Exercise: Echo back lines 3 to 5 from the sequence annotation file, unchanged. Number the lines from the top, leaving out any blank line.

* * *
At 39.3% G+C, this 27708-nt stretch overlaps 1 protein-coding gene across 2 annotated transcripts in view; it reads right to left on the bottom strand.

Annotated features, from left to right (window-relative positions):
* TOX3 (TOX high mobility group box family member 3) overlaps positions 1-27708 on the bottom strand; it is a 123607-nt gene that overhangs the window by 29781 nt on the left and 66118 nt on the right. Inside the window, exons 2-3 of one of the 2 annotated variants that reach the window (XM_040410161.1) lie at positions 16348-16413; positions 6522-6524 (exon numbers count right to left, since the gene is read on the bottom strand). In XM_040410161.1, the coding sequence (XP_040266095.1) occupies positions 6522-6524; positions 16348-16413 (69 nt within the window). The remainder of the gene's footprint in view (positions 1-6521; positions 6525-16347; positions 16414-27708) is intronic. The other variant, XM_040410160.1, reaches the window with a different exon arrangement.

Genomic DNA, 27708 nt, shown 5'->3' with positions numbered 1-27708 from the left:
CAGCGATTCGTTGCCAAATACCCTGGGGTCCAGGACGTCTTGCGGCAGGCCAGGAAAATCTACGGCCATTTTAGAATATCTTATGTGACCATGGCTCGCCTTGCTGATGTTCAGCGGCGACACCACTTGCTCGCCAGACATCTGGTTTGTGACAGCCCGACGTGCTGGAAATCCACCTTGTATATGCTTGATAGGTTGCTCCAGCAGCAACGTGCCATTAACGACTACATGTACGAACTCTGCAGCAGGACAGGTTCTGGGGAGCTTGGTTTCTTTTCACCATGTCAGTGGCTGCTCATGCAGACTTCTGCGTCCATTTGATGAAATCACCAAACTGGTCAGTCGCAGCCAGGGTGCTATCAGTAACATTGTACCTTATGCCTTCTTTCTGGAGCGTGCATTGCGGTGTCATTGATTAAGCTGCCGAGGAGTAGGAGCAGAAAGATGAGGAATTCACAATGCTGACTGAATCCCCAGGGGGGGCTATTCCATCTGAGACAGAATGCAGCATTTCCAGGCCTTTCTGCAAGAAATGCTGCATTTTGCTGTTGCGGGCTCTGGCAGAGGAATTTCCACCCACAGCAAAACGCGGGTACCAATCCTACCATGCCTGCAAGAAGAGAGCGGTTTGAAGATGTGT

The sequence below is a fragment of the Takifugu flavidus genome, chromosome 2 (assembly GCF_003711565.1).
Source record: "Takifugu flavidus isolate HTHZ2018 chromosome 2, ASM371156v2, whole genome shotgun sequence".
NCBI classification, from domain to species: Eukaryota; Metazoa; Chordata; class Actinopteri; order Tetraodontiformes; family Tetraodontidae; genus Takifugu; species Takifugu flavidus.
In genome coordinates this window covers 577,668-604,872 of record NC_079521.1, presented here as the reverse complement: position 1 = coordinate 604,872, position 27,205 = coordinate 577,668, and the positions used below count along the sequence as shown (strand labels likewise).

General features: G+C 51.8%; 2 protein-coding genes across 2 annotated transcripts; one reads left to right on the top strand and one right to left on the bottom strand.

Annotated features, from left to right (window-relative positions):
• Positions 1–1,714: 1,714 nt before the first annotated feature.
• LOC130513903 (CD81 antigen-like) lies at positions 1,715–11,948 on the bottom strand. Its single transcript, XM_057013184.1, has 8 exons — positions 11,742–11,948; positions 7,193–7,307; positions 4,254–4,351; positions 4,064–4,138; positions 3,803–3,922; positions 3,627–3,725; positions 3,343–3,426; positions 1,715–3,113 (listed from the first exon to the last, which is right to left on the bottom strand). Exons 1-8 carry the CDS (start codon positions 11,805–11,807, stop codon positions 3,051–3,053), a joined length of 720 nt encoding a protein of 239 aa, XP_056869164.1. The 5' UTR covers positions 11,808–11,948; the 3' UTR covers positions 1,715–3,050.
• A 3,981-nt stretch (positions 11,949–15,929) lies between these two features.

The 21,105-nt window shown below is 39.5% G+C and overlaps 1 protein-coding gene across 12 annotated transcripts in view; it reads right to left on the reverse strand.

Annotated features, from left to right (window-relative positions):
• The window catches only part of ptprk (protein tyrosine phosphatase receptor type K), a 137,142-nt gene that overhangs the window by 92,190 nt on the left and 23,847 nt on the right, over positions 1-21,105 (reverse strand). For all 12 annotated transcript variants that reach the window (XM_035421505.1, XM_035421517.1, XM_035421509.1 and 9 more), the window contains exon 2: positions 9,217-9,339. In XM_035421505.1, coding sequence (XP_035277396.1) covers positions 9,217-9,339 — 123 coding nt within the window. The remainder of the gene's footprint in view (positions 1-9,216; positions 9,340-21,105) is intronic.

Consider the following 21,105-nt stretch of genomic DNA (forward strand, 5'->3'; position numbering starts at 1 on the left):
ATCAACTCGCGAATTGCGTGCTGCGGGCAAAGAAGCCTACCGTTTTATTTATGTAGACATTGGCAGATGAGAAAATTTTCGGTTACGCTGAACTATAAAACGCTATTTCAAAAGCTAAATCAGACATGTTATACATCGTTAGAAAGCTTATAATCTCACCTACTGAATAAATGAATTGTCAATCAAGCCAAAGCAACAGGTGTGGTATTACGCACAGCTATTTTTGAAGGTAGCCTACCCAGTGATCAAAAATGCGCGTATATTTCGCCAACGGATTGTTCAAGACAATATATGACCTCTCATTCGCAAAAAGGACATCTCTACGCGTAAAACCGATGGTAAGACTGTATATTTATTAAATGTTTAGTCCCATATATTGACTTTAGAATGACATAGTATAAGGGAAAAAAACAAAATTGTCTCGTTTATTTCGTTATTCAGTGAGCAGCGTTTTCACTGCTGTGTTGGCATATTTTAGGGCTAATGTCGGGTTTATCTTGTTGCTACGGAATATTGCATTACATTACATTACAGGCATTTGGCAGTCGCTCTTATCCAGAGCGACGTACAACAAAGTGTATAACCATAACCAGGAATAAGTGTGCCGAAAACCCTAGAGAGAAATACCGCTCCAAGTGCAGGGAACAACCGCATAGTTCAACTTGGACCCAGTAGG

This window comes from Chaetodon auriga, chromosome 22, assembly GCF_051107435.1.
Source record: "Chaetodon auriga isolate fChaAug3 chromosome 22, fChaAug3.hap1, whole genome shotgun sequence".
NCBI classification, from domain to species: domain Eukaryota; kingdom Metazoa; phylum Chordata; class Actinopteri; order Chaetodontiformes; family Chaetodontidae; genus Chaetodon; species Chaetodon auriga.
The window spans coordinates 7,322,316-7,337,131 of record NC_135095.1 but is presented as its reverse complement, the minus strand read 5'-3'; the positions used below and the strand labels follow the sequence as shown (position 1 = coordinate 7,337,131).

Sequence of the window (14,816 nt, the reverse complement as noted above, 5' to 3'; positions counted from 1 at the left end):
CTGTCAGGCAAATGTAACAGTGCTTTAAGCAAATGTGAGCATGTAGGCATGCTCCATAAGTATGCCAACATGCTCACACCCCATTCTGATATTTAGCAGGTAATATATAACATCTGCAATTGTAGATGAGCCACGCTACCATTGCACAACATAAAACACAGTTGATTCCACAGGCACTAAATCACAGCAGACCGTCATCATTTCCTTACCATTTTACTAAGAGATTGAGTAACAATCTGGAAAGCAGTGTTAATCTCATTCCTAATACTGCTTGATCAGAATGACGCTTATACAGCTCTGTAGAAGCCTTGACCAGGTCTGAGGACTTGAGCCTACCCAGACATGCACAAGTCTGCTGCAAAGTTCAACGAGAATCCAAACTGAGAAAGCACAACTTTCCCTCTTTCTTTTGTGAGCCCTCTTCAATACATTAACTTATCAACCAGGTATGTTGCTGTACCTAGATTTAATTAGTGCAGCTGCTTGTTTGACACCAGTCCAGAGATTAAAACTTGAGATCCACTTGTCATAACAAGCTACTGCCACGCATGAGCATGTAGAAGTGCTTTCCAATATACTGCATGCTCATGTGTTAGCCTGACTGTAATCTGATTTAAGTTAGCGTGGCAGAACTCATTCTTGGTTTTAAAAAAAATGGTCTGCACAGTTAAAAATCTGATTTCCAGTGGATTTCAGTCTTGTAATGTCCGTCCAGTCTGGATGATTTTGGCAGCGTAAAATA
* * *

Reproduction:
* TOX3 (TOX high mobility group box family member 3) overlaps positions 1-27708 on the bottom strand; it is a 123607-nt gene that overhangs the window by 29781 nt on the left and 66118 nt on the right. Inside the window, exons 2-3 of one of the 2 annotated variants that reach the window (XM_040410161.1) lie at positions 16348-16413; positions 6522-6524 (exon numbers count right to left, since the gene is read on the bottom strand). In XM_040410161.1, the coding sequence (XP_040266095.1) occupies positions 6522-6524; positions 16348-16413 (69 nt within the window). The remainder of the gene's footprint in view (positions 1-6521; positions 6525-16347; positions 16414-27708) is intronic. The other variant, XM_040410160.1, reaches the window with a different exon arrangement.

Genomic DNA, 27708 nt, shown 5'->3' with positions numbered 1-27708 from the left:
CAGCGATTCGTTGCCAAATACCCTGGGGTCCAGGACGTCTTGCGGCAGGCCAGGAAAATCTACGGCCATTTTAGAATATCTTATGTGACCATGGCTCGCCTTGCTGATGTTCAGCGGCGACACCACTTGCTCGCCAGACATCTGGTTTGTGACAGCCCGACGTGCTGGAAATCCACCTTGTATATGCTTGATAGGTTGCTCCAGCAGCAACGTGCCATTAACGACTACATGTACGAACTCTGCAGCAGGACAGGTTCTGGGGAGCTTGGTTTCTTTTCACCATGTCAGTGGCTGCTCATGCAGACTTCTGCGTCCATTTGATGAAATCACCAAACTGGTCAGTCGCAGCCAGGGTGCTATCAGTAACATTGTACCTTATGCCTTCTTTCTGGAGCGTGCATTGCGGTGTCATTGATTAAGCTGCCGAGGAGTAGGAGCAGAAAGATGAGGAATTCACAATGCTGACTGAATCCCCAGGGGGGGCTATTCCATCTGAGACAGAATGCAGCATTTCCAGGCCTTTCTGCAAGAAATGCTGCATTTTGCTGTTGCGGGCTCTGGCAGAGGAATTTCCACCCACAGCAAAACGCGGGTACCAATCCTACCATGCCTGCAAGAAGAGAGCGGTTTGAAGATGTGT